Womenforfootball.com- So after just ten months into his contract, David Moyes was sacked. Not that it was unexpected considering the record-breaking poor results of Manchester United this season. However, football pundits were taken back by the fact that this decision was made by a club which is known for its long-term vision and having prided themselves with keeping faith with Ferguson, longest-serving manager in football.
However, as pointed out here and by many other football analysts, back in the day, Alex Ferguson himself did not achieve any glory for Manchester United within the first three seasons of his career. Yet in modern football, quick results always prevail patience and long term investment at the club.
The question is not why Moyes was sacked, but rather why he was sacked before the end of the season? So, here are five reasons sacking Moyes at this time was wrong:
1. No positive effect on their league standing:
Lets face it. Manchester United is at seventh spot, behind brilliant Everton and motivated Tottenham. Even if Ryan Giggs wins all remaining four games with the team, they will at most secure sixth spot, due to Everton’s Goal Difference advantage. In other words, it is already too little, too late.
2. Squad players were not selected by Moyes:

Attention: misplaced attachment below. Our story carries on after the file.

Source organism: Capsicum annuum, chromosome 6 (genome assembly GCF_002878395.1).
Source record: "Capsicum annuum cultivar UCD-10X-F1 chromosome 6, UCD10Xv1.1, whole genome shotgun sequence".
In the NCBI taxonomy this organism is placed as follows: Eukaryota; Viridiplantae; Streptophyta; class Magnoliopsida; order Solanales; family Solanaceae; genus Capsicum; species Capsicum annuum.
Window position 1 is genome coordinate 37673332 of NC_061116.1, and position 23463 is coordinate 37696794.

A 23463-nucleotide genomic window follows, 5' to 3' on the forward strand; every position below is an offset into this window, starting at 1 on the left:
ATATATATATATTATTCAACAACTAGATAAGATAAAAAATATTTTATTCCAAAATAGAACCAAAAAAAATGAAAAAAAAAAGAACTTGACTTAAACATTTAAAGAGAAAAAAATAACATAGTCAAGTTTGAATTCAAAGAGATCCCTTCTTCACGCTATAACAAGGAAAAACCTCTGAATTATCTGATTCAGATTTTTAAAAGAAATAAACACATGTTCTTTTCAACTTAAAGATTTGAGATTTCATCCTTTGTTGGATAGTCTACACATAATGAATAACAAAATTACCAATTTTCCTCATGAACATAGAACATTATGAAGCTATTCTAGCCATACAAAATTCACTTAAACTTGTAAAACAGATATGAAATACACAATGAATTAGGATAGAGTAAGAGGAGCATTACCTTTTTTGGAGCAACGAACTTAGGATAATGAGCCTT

One thing club officials failed to notice is that Moyes were brought in too late to the club, and he had no input in bringing new players, or overhaul of squad players this season.
3. Players will feel extremely unsettled:
Manchester United players who are so accustomed to stability at the club, now find themselves in a situation where there is a temporary coach and the new coach is not selected yet. Good players of the team are therefore not shy of leaving the unstable club.
4. With this sacking, coaches with big vision will not accept the job:
Real Madrid’s Ancelotti and Chelsea’s Mourinho have already laughed off their link to Manchester United job. Guus Hiddink or out of job Loius Van Gaal are the kinds who would risk managing Manchester United team.
5. Players face no consequence for their failing performance:
Ryan Giggs is unlikely to discipline below-par aging players of the squad-whom are his own teammates-as good old Ferguson used to do. And by the time new manager takes charge, it will be too late for any sale in transfer market.